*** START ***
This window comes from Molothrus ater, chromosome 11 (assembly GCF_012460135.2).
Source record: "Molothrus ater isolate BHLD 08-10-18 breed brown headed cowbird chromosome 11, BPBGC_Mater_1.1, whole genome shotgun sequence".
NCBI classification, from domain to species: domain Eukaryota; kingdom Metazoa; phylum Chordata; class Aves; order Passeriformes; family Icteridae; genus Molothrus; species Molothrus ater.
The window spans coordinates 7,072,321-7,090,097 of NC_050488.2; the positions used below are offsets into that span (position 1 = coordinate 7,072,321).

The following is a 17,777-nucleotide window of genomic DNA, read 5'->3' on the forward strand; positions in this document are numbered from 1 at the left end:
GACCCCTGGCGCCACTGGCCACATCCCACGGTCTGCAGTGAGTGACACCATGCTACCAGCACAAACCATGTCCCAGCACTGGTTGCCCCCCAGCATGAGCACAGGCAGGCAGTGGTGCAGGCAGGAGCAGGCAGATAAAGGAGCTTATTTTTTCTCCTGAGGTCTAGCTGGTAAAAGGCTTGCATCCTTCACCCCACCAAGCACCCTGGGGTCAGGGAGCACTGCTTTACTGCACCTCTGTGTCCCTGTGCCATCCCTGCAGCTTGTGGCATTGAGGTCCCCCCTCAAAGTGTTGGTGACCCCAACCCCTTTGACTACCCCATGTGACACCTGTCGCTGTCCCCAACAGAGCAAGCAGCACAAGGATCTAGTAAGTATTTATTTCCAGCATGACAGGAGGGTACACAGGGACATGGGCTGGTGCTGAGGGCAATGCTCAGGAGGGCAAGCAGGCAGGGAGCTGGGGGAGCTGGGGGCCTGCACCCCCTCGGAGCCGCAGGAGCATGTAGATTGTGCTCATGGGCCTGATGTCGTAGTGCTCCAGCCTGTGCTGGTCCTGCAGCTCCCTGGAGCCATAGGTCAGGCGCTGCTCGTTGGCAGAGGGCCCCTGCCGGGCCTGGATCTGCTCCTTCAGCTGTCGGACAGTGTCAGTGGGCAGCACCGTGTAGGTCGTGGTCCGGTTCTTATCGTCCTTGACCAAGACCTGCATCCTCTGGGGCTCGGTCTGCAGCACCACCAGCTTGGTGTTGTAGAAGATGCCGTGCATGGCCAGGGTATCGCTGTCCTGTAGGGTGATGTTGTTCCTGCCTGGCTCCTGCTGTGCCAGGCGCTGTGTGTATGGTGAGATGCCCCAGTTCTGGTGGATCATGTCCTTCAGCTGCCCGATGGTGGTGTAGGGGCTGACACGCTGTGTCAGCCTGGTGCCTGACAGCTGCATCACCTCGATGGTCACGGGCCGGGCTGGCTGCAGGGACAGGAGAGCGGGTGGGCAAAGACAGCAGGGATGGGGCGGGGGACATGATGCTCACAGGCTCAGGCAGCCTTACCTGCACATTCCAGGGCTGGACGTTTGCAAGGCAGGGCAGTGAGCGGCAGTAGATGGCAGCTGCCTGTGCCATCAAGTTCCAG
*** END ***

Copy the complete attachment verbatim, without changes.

This window comes from Molothrus ater, chromosome 11 (assembly GCF_012460135.2).
Source record: "Molothrus ater isolate BHLD 08-10-18 breed brown headed cowbird chromosome 11, BPBGC_Mater_1.1, whole genome shotgun sequence".
NCBI classification, from domain to species: domain Eukaryota; kingdom Metazoa; phylum Chordata; class Aves; order Passeriformes; family Icteridae; genus Molothrus; species Molothrus ater.
The window spans coordinates 7,072,321-7,090,097 of NC_050488.2; the positions used below are offsets into that span (position 1 = coordinate 7,072,321).

The following is a 17,777-nucleotide window of genomic DNA, read 5'->3' on the forward strand; positions in this document are numbered from 1 at the left end:
GACCCCTGGCGCCACTGGCCACATCCCACGGTCTGCAGTGAGTGACACCATGCTACCAGCACAAACCATGTCCCAGCACTGGTTGCCCCCCAGCATGAGCACAGGCAGGCAGTGGTGCAGGCAGGAGCAGGCAGATAAAGGAGCTTATTTTTTCTCCTGAGGTCTAGCTGGTAAAAGGCTTGCATCCTTCACCCCACCAAGCACCCTGGGGTCAGGGAGCACTGCTTTACTGCACCTCTGTGTCCCTGTGCCATCCCTGCAGCTTGTGGCATTGAGGTCCCCCCTCAAAGTGTTGGTGACCCCAACCCCTTTGACTACCCCATGTGACACCTGTCGCTGTCCCCAACAGAGCAAGCAGCACAAGGATCTAGTAAGTATTTATTTCCAGCATGACAGGAGGGTACACAGGGACATGGGCTGGTGCTGAGGGCAATGCTCAGGAGGGCAAGCAGGCAGGGAGCTGGGGGAGCTGGGGGCCTGCACCCCCTCGGAGCCGCAGGAGCATGTAGATTGTGCTCATGGGCCTGATGTCGTAGTGCTCCAGCCTGTGCTGGTCCTGCAGCTCCCTGGAGCCATAGGTCAGGCGCTGCTCGTTGGCAGAGGGCCCCTGCCGGGCCTGGATCTGCTCCTTCAGCTGTCGGACAGTGTCAGTGGGCAGCACCGTGTAGGTCGTGGTCCGGTTCTTATCGTCCTTGACCAAGACCTGCATCCTCTGGGGCTCGGTCTGCAGCACCACCAGCTTGGTGTTGTAGAAGATGCCGTGCATGGCCAGGGTATCGCTGTCCTGTAGGGTGATGTTGTTCCTGCCTGGCTCCTGCTGTGCCAGGCGCTGTGTGTATGGTGAGATGCCCCAGTTCTGGTGGATCATGTCCTTCAGCTGCCCGATGGTGGTGTAGGGGCTGACACGCTGTGTCAGCCTGGTGCCTGACAGCTGCATCACCTCGATGGTCACGGGCCGGGCTGGCTGCAGGGACAGGAGAGCGGGTGGGCAAAGACAGCAGGGATGGGGCGGGGGACATGATGCTCACAGGCTCAGGCAGCCTTACCTGCACATTCCAGGGCTGGACGTTTGCAAGGCAGGGCAGTGAGCGGCAGTAGATGGCAGCTGCCTGTGCCATCAAGTTCCAG